There’s nothing like charcoal-grilled meat. It’s not just the food itself, although that’s amazing. It’s the entire experience: being outside in fresh (albeit smokey) air, the sizzle when you slap that meat down on the hot grill, the smell of the smoke. Even the tools we use when grilling are bigger and savager and more rewarding than the dainty implements used inside. We don’t gently flip the steak. We grab it with huge metal tongs and throw it down. There’s less precision and more art. And the flavor can’t be found anywhere else. The smoke, the flame, the char, the grill marks, the color, the dripping fat—they are irreplaceable.
But is it healthy? Is that perfect sear costing you years off your life? Are those BBQ ribs adorning your colonic interior with pre-cancerous polyps?
A couple nights back, I found myself hovering over a pair of lamb shoulder chops sizzling on a charcoal grill, watching the marrow render before my eyes, anticipating the blackened lamb fat and caramelized marinated meat. Could it really be so bad? Should I have dropped these chops into a pot of boiling water instead?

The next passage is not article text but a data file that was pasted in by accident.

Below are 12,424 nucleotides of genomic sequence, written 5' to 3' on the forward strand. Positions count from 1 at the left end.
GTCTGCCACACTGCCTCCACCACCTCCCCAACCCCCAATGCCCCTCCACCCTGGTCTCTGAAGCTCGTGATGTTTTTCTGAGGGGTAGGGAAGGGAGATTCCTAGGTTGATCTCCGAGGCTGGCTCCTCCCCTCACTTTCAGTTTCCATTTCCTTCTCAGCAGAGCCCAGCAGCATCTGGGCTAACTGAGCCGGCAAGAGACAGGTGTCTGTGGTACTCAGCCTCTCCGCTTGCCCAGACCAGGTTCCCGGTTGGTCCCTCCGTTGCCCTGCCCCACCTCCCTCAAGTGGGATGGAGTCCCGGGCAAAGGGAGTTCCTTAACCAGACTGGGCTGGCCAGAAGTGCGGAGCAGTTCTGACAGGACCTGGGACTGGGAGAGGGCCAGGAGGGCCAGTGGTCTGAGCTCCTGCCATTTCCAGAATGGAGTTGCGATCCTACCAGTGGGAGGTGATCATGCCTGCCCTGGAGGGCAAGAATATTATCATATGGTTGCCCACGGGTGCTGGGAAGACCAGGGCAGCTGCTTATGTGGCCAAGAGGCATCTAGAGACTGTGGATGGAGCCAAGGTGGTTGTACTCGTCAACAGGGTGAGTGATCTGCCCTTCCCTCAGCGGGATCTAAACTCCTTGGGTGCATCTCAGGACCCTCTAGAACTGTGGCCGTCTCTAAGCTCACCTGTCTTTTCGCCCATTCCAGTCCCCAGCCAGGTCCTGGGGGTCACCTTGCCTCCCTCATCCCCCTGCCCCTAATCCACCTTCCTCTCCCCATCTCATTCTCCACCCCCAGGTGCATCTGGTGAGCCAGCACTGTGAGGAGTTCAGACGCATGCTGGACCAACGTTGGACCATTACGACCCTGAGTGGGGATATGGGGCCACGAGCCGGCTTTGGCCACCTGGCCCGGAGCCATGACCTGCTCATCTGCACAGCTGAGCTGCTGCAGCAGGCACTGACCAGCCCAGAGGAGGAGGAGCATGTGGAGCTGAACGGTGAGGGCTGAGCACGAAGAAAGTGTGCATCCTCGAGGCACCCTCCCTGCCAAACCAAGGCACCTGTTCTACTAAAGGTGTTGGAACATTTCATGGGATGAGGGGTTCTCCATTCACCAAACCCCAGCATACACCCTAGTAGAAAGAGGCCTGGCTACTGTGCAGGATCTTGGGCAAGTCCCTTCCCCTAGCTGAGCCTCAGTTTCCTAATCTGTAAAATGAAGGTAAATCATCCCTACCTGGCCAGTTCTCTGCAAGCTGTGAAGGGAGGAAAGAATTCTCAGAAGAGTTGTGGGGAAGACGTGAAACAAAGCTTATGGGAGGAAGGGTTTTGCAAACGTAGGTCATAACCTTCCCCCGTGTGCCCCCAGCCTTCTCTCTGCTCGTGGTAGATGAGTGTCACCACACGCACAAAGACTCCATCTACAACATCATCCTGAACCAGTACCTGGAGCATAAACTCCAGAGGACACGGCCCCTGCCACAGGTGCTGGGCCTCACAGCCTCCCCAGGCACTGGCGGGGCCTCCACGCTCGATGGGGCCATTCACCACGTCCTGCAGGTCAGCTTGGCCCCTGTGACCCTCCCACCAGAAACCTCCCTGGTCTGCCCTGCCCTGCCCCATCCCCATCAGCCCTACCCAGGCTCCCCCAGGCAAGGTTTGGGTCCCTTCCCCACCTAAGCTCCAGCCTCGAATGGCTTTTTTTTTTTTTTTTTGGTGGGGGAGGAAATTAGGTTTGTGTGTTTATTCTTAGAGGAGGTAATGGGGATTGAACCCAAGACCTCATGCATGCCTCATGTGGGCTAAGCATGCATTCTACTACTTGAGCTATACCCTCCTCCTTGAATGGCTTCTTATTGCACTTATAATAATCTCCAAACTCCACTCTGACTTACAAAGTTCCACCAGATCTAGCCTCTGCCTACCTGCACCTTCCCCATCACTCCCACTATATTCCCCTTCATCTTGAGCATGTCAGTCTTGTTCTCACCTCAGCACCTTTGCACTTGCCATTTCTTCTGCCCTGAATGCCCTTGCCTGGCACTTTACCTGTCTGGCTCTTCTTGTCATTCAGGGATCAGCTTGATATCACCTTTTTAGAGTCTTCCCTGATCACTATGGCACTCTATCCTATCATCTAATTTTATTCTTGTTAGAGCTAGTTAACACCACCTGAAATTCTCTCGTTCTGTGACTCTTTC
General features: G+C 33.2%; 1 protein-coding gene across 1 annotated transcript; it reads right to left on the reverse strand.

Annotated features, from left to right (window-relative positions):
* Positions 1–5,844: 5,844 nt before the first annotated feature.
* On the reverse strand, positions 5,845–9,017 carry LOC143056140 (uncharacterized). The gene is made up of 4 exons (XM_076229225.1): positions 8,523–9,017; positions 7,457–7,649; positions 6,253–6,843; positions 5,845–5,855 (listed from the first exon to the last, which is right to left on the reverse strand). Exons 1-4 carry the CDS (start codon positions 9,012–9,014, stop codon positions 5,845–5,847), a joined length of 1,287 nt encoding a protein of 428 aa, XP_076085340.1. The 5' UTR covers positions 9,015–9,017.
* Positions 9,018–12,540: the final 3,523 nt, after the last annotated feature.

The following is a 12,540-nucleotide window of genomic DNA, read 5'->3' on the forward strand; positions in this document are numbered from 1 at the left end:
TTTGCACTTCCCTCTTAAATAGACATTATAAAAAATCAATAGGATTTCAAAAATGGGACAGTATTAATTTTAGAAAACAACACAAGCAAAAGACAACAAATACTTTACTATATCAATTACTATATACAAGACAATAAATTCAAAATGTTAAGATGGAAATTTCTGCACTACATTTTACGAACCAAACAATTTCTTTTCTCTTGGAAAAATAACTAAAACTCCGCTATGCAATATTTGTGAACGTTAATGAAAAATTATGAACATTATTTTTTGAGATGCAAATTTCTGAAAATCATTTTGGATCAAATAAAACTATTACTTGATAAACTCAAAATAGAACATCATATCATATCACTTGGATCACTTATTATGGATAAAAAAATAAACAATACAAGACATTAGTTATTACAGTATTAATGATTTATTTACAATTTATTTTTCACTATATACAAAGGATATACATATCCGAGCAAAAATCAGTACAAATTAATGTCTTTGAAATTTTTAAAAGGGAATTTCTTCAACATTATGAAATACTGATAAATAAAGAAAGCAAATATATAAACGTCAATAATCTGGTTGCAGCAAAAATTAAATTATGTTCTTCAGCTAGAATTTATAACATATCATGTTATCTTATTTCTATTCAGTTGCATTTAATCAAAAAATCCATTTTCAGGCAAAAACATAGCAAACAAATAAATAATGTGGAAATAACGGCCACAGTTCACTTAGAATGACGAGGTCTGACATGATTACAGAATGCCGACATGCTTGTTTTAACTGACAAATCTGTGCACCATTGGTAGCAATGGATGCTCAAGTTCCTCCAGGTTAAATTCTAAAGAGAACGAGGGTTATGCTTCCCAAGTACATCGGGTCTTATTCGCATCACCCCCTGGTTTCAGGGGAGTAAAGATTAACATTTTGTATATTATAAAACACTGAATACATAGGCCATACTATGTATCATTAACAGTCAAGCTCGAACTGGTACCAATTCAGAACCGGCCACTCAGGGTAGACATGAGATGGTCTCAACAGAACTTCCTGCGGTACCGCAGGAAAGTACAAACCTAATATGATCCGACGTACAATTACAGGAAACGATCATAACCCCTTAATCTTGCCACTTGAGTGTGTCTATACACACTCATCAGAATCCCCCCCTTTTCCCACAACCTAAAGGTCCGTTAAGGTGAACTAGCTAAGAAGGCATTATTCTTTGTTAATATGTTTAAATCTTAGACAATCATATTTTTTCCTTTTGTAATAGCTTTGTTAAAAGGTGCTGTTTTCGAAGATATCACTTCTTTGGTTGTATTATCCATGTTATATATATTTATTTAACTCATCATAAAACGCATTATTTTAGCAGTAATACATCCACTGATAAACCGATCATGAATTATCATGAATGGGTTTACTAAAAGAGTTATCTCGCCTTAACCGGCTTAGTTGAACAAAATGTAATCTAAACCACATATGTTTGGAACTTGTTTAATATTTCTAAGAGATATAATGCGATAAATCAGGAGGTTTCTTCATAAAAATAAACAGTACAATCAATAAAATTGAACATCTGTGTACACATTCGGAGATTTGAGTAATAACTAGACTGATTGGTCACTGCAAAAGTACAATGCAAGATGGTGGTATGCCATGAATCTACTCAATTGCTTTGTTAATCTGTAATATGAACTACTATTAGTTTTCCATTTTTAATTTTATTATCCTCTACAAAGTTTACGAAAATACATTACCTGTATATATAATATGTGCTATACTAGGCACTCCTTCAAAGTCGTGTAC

As it turns out, I may have overstated the danger of the carcinogenic compounds found in charred meat.
First, let’s look at heterocyclic amines (HCAs), which get the most bad press. HCAs form when sugars, amino acids, and creatine in meat react with heat. They can be carcinogenic in animal studies, and there are weak associations between colon cancer rates and estimated HCA intake in humans. The epidemiology has been covered. The animal studies purporting to show the carcinogenic effects of cooked meat compounds invariably use physiologically-irrelevant conditions; the doses of HCAs that cause colorectal cancer in animals are hundreds of 1000s times higher than the dose of HCAs humans get from cooked meat.
And when researchers try to cause cancer by feeding actual meat, they either come up empty or resort to restricting some nutrients and adding others until they get a hit.
They put the animals on a low-calcium diet. Calcium is known to inhibit the carcinogenicity of cooked meat, and researchers who want to observe colon cancer in lab animals know they have to limit the mineral.
They get things rolling by dosing the animals with powerful carcinogens. Which doesn’t even always work. In one paper, a bacon-based diet actually protected rats against colon cancer after they were injected with a known colon cancer promoter. That must have been an awkward moment in the lab.
They put the animals on a low-fat diet. Feeding well-cooked beef to rats on a high-fat (beef tallow-based) diet did not cause colon cancer in one paper, even after injection with a colon cancer-promoter. Only the rats on low-fat diets got cancer.